The G4HE API

Penultimately (or finally, depending on your requirement) we make all the processed data in our index available via our own customised API. This data can then be used by the HE community or, of course, interacted with via our own UI.

Our G4HE UI

Demonstrating the value of our own data processing and API exposures, we provide our own UI to the data on top of our own API. As per current requirements, this will offer collaboration reports via a simple interface including a download as CSV method, and also benchmarking reports with a similar download option. As we build more functionality onto the UI, for example the ability to specify groups of researchers, we will be able to send such specifications back via our API into our own index, providing ongoing improvement to the data.

G4HE presentation at ARMA 2013 Conference

Next week, the G4HE team will be presenting at the ARMA (Association of Research Managers and Administrators) Conference in Nottingham. We’ll be presenting in one of the breakout sessions on Wednesday 12th June.

Breakout session 404: Gateway to Research for HE (G4HE) 

The G4HE project aims to engage with the BIS-funded RCUK Gateway to Research (GtR) initiative to improve the information exchange between HEIs and the Research Councils. The project will develop tools and interfaces to allow both human and machine access to data held on GtR, and elsewhere where that is required. The tools and interfaces will be based on validated use-cases shown to have specific and demonstrable value to HEIs, and will be subject to robust assurance on both quality and sustainability criteria. The use cases will be used to prioritise which data improvements should be addressed and what value this delivers for universities.

The presentation will update the members on the current progress including findings on the completeness and accuracy of the data held by GtR, the outcomes of the prioritisation exercise, and progress on the development of the use-cases.

We will be providing an overview of the project including:

  • Aims of the G4HE project
  • Introduction to GTR (Gateway to Research)
  • Use cases
  • Challenges and opportunities

We’ll also be taking the opportunity to find out more about what information institutions currently gather in relation to research collaborations and get an idea of how they may use the tools being developed through G4HE.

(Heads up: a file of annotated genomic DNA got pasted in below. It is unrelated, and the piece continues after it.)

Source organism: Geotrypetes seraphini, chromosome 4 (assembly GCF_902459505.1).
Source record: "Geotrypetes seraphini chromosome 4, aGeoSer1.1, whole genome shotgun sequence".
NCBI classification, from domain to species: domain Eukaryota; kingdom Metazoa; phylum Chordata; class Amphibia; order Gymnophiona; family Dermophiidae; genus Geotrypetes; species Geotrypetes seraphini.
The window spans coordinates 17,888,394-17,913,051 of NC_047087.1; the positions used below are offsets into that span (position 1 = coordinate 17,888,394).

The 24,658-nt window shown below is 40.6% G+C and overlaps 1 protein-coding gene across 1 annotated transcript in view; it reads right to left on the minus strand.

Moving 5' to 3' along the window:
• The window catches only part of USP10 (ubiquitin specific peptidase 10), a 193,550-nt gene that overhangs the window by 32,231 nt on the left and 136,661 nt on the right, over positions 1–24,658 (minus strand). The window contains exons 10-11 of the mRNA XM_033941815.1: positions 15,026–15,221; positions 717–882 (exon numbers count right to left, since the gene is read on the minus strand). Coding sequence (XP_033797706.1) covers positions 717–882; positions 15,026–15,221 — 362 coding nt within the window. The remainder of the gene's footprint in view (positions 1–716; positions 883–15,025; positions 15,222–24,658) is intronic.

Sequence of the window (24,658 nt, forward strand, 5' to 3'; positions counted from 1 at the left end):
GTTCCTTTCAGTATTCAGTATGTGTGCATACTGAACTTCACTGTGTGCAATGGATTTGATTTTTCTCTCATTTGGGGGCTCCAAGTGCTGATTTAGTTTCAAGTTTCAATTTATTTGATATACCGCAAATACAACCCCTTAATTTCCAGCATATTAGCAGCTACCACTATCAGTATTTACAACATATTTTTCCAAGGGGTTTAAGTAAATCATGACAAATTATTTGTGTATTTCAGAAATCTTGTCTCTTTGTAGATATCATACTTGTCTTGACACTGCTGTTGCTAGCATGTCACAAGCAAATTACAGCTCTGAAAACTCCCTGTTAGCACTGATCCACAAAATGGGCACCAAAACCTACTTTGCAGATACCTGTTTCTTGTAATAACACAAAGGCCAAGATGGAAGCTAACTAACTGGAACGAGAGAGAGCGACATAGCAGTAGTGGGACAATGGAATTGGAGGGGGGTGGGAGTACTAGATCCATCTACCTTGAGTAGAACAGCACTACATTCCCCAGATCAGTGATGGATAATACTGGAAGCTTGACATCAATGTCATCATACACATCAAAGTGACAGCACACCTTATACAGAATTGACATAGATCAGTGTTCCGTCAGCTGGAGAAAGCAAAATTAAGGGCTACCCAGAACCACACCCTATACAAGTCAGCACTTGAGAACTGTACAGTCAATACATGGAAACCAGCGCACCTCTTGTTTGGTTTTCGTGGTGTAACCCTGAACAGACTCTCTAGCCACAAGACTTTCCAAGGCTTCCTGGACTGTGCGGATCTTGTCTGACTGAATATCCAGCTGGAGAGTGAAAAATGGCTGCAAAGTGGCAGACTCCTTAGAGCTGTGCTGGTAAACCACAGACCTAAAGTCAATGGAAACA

G4HE Development begins!

Last week, the team from Cottage Labs met in sunny Edinburgh to kick off the first ‘sprint’ of the G4HE development. This phase of the project will be broken down into two-week stages or ‘sprints,’ during which the development team will work towards specific goals established during the previous sprint.

A test user group has been set up which will consist of our ARMA volunteers, the G4HE project team and any other individuals who would like to be involved. At the end of each sprint, any new development will be pushed to a demo server and the test users notified so they can have a go with the software and let the project team know any feedback.  Once a week we will have a regular sprint meeting which will provide a forum for discussing feedback from the test user group and establishing the next steps.

Throughout the development stage, the team at Evidence Base will be liaising with the test user group (via our communications coordinator) to get feedback on the evaluation side of the project.

You can read the full details of the development testing plan here. If you think you would like to be part of our test user group and help us with our development and evaluation, you can contact Bex, our G4HE communications coordinator by emailing bex(at)cottagelabs(dot)com.